No, These Aren't Health Care Reform Fairy Tales

I listened carefully in my committee last month as the idea that U.S. Preventive Services Task Force decisions resulting in the rationing of health care was said to be a fairy tale.

And yet in the bill that had already passed the House, on page 1762, the same U.S. Preventive Services Task Force was given the authority to determine the “frequency,” “the population to be served,” and “the procedure or technology to be used” for breast cancer screenings covered under the Indian Health Service. Further, Section 303 of the legislation states: “The Commissioner shall specify the benefits to be made available under Exchange participating health plans."

In plain English, those two sentences mean the U.S. Preventive Services Task Force and the new "health choices commissioner" will determine what preventive services, including mammograms, are covered under the health insurance plan envisioned in the House health care reform bill.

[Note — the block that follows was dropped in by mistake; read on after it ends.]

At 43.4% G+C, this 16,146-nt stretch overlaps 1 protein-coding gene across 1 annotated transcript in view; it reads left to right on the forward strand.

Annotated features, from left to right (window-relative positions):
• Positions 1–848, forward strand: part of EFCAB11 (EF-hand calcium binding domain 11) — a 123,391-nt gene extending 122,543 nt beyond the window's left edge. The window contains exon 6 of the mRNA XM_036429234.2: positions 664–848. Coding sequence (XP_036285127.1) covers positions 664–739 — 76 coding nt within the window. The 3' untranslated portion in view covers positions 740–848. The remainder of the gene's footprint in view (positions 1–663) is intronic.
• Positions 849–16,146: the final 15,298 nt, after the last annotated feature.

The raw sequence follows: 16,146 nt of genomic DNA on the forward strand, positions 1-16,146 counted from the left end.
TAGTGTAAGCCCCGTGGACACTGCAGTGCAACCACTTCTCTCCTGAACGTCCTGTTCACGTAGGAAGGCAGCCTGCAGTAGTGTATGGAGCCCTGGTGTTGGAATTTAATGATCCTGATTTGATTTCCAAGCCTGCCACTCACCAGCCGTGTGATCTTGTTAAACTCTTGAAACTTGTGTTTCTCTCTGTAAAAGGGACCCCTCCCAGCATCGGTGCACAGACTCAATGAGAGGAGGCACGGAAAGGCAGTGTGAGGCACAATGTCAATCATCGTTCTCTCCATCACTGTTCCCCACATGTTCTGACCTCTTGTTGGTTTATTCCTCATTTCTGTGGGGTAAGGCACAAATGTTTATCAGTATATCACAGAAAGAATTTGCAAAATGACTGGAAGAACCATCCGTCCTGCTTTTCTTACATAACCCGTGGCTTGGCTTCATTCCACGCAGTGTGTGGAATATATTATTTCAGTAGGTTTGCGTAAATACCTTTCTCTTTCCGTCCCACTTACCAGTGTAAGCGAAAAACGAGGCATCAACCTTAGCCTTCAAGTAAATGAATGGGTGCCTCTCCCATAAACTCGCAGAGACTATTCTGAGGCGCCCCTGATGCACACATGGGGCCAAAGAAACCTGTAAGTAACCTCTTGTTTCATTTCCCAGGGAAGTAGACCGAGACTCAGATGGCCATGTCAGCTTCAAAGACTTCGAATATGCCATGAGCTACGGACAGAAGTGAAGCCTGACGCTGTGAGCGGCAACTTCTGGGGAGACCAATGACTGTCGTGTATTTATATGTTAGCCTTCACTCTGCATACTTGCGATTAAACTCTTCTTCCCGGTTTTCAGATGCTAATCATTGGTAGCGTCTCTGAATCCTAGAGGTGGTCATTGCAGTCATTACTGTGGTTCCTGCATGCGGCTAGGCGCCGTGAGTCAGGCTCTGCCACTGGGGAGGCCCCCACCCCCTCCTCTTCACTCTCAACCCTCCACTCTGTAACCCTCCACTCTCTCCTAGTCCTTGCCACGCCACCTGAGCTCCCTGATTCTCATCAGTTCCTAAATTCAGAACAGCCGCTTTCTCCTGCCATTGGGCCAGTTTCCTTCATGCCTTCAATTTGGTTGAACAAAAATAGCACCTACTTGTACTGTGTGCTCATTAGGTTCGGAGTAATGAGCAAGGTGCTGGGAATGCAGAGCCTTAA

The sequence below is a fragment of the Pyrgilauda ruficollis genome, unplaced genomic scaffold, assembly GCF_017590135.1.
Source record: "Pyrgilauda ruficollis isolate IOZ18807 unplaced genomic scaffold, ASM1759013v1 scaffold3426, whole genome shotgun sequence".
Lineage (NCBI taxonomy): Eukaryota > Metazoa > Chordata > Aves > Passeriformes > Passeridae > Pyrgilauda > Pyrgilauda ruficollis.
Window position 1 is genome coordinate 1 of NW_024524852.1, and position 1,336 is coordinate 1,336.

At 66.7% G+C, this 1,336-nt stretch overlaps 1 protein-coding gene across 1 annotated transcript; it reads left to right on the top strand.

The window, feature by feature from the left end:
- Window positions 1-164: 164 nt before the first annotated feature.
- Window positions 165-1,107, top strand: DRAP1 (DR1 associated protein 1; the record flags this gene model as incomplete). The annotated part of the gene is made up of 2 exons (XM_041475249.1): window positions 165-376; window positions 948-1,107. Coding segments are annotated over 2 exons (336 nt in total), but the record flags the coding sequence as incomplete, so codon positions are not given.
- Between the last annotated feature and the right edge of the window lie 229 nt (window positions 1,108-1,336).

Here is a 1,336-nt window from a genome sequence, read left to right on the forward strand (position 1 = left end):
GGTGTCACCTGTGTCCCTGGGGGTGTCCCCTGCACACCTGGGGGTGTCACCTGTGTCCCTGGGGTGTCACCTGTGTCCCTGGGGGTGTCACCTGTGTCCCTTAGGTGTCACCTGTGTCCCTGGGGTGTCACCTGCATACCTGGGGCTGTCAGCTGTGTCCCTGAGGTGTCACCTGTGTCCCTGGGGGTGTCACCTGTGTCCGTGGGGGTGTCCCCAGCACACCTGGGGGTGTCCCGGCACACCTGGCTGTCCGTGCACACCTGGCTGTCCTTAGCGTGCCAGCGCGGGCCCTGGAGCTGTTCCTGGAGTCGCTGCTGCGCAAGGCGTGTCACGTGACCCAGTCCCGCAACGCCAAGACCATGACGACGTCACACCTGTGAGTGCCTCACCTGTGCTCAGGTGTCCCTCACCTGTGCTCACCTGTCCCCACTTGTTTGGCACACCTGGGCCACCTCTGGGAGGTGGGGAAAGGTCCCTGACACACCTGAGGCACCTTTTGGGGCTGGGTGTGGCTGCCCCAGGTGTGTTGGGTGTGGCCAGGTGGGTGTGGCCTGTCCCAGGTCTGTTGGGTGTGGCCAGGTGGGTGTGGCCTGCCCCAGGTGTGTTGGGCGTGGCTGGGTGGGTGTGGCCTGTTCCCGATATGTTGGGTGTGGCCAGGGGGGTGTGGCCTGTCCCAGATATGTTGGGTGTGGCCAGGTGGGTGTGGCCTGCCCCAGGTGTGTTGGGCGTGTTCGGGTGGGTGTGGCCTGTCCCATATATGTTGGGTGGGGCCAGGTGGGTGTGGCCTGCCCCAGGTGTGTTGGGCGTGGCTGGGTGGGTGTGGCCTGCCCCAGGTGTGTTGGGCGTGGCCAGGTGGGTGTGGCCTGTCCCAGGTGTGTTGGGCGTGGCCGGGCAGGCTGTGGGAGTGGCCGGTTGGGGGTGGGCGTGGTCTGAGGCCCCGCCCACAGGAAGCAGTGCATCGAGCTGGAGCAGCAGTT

The U.S. Preventive Services Task Force is an outside, independent council of doctors and scientists who make recommendations. They are not supposed to make federal policy or determine what services should be covered by the bill, but the bill makes it plain that their recommendations are going to have the force of law.

I’m familiar with this particular issue from personal, family experience. I have an aunt who passed away in her early 50s as a consequence of breast cancer, and a sister who was diagnosed with breast cancer in her 30s. She’s had proper treatment -- a mastectomy -- and so far, in the last 10 years, is cancer-free. I have a wife under the age of 50 and she has annual mammograms. And I have a good friend who was just diagnosed with breast cancer who is in her mid-40s. Again, she’s undergoing treatment and hopefully she’s going to have a good outcome.

It is wrong, in my opinion, to have an unelected task force make the recommendations that have already been made, and it is wrong to have in the House health reform bill the authority that’s given to unelected bureaucrats to make health care decisions, including coverage frequency for mammograms.